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Kentucky To Expand Medicaid Drug Treatment Program In July

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Even though most of Gov. Matt Bevin’s proposed changes to Kentucky’s Medicaid system are still locked in a court battle, treatment for drug addiction will be expanded under the program starting July 1.

Kentuckians on Medicaid are currently eligible for some substance use disorder treatment, but the expansion will include coverage for methadone, an addiction medication not previously covered by Medicaid, and up to 30 days at a residential drug treatment facility.

Carol Steckel, commissioner of Kentucky’s Department of Medicaid Services, says the program will assist the state’s fight against the opioid crisis and other substance addictions.

"Implementation of this SUD waiver will increase and improve services to those fighting with addiction," Steckel said. "Giving extra support impacts quality of life for the entire family."

The expansion will also allow drug treatment facilities to expand their capacities beyond their current 16-bed limit and provide transportation to methadone clinics for former foster children, pregnant women and people younger than 21.

The changes are part of Gov. Matt Bevin’s Medicaid waiver—an attempt to change how the federal health benefit program operates in Kentucky.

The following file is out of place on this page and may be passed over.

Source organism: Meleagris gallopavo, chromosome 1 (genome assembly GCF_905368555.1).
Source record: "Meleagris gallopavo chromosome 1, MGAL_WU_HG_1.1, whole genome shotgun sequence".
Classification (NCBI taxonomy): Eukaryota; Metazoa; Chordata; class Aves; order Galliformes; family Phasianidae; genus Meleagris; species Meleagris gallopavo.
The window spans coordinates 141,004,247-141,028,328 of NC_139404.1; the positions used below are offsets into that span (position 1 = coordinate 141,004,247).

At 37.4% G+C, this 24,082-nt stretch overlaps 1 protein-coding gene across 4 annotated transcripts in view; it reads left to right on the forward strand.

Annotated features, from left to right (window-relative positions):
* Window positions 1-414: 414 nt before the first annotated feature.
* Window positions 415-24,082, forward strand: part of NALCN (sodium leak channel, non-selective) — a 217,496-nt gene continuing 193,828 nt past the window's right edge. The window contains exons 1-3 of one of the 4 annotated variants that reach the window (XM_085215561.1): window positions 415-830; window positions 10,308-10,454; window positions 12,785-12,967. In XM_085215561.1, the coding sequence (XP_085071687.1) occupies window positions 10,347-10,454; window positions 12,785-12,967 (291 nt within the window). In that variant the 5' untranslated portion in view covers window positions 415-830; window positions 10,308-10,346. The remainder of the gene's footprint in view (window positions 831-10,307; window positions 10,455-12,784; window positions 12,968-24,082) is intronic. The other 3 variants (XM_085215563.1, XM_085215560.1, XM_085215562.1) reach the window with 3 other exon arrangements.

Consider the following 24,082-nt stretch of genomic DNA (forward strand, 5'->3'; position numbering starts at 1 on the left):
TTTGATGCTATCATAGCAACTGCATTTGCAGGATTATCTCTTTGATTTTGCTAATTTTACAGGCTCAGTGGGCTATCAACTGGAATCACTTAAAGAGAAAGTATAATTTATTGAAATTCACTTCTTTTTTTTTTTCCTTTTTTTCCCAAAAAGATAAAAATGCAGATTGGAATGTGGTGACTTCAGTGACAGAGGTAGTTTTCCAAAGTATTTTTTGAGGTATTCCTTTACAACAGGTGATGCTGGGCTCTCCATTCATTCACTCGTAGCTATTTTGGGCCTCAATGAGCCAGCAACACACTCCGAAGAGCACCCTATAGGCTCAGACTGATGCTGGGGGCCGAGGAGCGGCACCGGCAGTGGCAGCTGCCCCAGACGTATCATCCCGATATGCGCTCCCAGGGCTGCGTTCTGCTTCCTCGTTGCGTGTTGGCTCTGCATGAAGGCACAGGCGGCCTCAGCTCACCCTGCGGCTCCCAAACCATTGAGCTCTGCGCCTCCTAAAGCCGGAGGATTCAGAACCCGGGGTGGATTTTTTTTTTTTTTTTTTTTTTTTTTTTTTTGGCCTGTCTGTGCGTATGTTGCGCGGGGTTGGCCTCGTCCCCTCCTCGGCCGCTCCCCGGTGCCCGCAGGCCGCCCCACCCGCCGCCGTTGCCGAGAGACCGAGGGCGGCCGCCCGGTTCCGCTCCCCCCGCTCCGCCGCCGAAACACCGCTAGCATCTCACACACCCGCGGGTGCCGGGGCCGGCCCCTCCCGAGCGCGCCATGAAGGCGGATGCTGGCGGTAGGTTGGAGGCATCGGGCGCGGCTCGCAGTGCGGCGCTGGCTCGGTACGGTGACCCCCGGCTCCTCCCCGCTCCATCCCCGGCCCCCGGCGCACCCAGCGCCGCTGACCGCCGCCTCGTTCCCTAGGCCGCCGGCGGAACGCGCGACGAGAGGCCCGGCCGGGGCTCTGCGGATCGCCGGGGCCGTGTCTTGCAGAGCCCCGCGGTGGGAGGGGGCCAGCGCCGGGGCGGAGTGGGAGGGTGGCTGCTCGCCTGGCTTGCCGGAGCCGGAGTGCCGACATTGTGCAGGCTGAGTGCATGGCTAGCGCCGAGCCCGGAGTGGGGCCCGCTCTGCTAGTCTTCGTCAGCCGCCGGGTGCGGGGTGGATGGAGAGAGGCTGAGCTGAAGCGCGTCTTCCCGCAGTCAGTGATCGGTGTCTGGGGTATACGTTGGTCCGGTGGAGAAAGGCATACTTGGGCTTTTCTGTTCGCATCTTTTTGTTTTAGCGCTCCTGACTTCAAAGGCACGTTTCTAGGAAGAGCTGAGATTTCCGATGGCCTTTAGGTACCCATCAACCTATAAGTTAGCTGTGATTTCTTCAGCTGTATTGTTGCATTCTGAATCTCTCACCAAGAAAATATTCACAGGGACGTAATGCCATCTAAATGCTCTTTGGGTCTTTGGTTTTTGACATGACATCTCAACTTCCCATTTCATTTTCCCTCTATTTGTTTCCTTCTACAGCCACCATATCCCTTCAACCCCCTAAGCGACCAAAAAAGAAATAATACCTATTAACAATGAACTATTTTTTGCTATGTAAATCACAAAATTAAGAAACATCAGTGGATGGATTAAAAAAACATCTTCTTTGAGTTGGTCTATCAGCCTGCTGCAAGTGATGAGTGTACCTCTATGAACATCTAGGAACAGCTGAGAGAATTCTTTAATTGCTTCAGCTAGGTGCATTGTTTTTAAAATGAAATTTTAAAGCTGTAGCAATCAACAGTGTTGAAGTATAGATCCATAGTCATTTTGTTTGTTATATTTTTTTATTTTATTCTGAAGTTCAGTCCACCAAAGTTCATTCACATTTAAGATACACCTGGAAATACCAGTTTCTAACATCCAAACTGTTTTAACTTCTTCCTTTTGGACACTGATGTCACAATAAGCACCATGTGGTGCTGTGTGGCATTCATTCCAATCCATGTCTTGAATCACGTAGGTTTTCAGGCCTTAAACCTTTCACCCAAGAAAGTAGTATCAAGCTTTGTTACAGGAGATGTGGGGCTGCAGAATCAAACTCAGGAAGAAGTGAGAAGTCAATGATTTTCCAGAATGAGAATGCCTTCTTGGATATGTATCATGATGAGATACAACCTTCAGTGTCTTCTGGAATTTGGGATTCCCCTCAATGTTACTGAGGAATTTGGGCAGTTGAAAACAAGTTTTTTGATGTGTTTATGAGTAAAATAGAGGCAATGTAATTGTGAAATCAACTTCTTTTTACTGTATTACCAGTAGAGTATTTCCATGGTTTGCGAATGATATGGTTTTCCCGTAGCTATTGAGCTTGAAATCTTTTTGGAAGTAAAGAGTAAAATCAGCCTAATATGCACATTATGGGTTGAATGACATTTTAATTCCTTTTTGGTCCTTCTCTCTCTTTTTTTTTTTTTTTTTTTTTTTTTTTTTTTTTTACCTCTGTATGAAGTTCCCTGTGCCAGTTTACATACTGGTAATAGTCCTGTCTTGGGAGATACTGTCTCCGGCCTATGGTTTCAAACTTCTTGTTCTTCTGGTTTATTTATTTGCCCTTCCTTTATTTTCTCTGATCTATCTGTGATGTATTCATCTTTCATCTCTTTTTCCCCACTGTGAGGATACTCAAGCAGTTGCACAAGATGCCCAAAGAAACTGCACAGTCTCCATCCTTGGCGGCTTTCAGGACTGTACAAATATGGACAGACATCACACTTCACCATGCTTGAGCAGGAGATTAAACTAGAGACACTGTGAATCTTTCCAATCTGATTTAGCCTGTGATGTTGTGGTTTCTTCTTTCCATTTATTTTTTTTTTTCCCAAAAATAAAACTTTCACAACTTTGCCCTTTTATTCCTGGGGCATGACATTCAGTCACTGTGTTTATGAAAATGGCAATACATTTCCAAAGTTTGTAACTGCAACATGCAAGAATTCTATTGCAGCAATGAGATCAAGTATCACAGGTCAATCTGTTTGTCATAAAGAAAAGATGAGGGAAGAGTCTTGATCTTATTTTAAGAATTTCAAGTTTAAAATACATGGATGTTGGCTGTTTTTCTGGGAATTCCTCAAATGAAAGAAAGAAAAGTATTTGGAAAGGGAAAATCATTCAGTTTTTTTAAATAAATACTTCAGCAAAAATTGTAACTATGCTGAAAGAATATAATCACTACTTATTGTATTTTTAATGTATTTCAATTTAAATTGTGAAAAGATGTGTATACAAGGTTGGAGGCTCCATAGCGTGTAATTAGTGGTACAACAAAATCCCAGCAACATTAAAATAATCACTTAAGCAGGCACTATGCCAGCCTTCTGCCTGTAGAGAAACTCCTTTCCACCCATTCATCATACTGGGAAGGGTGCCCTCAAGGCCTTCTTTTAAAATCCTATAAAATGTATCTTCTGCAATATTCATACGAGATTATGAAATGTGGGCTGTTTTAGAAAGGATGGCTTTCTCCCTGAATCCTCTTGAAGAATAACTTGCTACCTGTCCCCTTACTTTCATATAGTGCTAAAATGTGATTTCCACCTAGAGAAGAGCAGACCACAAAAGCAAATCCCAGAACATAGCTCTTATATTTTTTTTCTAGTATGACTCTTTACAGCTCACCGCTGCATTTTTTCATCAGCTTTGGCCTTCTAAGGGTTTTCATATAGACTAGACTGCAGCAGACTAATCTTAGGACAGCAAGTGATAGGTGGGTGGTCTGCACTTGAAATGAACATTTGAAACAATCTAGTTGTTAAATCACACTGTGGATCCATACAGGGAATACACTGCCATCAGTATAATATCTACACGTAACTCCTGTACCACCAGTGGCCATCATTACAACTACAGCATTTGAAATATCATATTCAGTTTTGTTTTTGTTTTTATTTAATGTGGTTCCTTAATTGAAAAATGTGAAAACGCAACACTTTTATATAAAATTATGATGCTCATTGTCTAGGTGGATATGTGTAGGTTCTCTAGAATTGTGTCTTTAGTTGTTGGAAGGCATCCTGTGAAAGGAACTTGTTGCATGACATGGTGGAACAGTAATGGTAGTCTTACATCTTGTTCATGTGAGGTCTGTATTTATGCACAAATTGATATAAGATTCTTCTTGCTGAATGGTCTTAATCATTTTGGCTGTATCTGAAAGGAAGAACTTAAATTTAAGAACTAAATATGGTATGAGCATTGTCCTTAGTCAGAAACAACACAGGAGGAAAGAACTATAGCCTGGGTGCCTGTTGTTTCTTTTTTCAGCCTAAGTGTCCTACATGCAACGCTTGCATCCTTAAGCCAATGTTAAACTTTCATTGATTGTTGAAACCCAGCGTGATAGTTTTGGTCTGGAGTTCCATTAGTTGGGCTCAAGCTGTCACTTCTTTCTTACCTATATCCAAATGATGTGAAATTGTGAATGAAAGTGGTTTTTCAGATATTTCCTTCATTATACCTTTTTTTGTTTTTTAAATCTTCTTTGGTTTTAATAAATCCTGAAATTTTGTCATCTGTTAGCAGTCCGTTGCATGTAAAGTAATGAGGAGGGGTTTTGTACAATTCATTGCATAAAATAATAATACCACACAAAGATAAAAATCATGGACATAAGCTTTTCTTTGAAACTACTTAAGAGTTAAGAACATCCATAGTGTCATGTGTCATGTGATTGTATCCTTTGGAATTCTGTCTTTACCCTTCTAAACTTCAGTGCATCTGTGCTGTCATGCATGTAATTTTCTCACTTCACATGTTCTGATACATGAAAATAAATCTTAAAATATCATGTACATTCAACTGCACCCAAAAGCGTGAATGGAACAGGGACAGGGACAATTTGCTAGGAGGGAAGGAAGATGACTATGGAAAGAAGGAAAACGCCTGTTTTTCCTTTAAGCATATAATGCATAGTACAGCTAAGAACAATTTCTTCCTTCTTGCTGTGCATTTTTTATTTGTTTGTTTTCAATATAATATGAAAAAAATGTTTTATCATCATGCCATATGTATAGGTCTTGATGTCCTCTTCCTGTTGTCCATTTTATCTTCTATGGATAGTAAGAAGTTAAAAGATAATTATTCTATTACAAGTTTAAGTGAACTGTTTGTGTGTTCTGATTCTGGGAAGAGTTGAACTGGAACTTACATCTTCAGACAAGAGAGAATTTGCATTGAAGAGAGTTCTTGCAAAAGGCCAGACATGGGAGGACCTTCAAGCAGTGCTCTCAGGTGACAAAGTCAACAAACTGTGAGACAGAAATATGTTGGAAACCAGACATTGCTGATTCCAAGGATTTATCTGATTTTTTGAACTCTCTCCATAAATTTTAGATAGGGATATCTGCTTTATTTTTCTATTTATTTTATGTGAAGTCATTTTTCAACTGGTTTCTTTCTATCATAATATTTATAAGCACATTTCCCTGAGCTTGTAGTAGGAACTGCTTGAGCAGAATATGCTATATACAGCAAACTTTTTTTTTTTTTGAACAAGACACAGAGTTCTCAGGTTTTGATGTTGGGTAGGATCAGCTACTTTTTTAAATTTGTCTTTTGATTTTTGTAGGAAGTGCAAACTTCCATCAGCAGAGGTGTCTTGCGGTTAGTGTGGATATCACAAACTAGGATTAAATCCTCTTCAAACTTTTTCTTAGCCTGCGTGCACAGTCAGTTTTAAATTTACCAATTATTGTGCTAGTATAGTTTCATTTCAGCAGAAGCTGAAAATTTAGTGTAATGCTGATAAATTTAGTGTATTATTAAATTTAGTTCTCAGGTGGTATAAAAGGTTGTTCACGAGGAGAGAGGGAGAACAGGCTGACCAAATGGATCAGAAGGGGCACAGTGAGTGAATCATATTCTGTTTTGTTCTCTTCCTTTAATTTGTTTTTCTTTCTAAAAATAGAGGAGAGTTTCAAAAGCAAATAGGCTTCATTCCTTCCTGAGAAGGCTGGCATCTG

President Donald Trump’s administration approved Bevin’s request, but a federal court blocked most of the proposed changes from going into effect, including requirements for people to prove they are working, volunteering or in school in order to receive Medicaid benefits.

The court allowed Kentucky to proceed with its expansion of substance use disorder treatment. A similar program has been approved in West Virginia.

Bevin and the Trump administration are appealing the decision.

In 2017, 1,565 people died of drug overdoses in Kentucky. Data is not yet available for 2018.

Earlier this year, the federal government gave the University of Kentucky an $87 million grant to try and reduce drug overdoses in the state through services like treatment, transportation needle exchanges and fentanyl test strips.


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